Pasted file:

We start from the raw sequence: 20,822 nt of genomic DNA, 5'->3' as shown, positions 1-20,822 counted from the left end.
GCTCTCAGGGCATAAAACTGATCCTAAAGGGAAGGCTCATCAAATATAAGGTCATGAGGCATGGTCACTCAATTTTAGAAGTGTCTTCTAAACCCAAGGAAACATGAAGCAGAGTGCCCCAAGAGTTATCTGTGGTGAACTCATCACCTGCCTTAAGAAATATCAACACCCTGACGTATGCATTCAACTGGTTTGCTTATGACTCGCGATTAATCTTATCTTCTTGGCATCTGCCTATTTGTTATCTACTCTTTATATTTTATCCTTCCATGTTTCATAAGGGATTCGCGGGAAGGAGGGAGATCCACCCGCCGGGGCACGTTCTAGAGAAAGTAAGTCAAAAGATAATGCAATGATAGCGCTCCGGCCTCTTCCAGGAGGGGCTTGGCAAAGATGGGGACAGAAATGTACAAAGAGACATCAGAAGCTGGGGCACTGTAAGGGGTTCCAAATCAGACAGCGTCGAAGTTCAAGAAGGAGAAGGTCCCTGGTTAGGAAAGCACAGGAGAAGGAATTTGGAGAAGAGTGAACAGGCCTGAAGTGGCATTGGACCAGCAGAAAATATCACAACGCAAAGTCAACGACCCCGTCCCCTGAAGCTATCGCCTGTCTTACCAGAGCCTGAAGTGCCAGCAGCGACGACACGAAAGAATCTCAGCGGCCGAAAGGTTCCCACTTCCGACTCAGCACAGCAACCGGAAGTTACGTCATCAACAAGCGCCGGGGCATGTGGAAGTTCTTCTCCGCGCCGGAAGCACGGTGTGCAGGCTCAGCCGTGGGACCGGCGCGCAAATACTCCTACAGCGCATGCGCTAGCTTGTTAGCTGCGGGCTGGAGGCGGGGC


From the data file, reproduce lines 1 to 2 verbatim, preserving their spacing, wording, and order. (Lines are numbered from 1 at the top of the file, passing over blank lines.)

We start from the raw sequence: 20,822 nt of genomic DNA, 5'->3' as shown, positions 1-20,822 counted from the left end.
GCTCTCAGGGCATAAAACTGATCCTAAAGGGAAGGCTCATCAAATATAAGGTCATGAGGCATGGTCACTCAATTTTAGAAGTGTCTTCTAAACCCAAGGAAACATGAAGCAGAGTGCCCCAAGAGTTATCTGTGGTGAACTCATCACCTGCCTTAAGAAATATCAACACCCTGACGTATGCATTCAACTGGTTTGCTTATGACTCGCGATTAATCTTATCTTCTTGGCATCTGCCTATTTGTTATCTACTCTTTATATTTTATCCTTCCATGTTTCATAAGGGATTCGCGGGAAGGAGGGAGATCCACCCGCCGGGGCACGTTCTAGAGAAAGTAAGTCAAAAGATAATGCAATGATAGCGCTCCGGCCTCTTCCAGGAGGGGCTTGGCAAAGATGGGGACAGAAATGTACAAAGAGACATCAGAAGCTGGGGCACTGTAAGGGGTTCCAAATCAGACAGCGTCGAAGTTCAAGAAGGAGAAGGTCCCTGGTTAGGAAAGCACAGGAGAAGGAATTTGGAGAAGAGTGAACAGGCCTGAAGTGGCATTGGACCAGCAGAAAATATCACAACGCAAAGTCAACGACCCCGTCCCCTGAAGCTATCGCCTGTCTTACCAGAGCCTGAAGTGCCAGCAGCGACGACACGAAAGAATCTCAGCGGCCGAAAGGTTCCCACTTCCGACTCAGCACAGCAACCGGAAGTTACGTCATCAACAAGCGCCGGGGCATGTGGAAGTTCTTCTCCGCGCCGGAAGCACGGTGTGCAGGCTCAGCCGTGGGACCGGCGCGCAAATACTCCTACAGCGCATGCGCTAGCTTGTTAGCTGCGGGCTGGAGGCGGGGC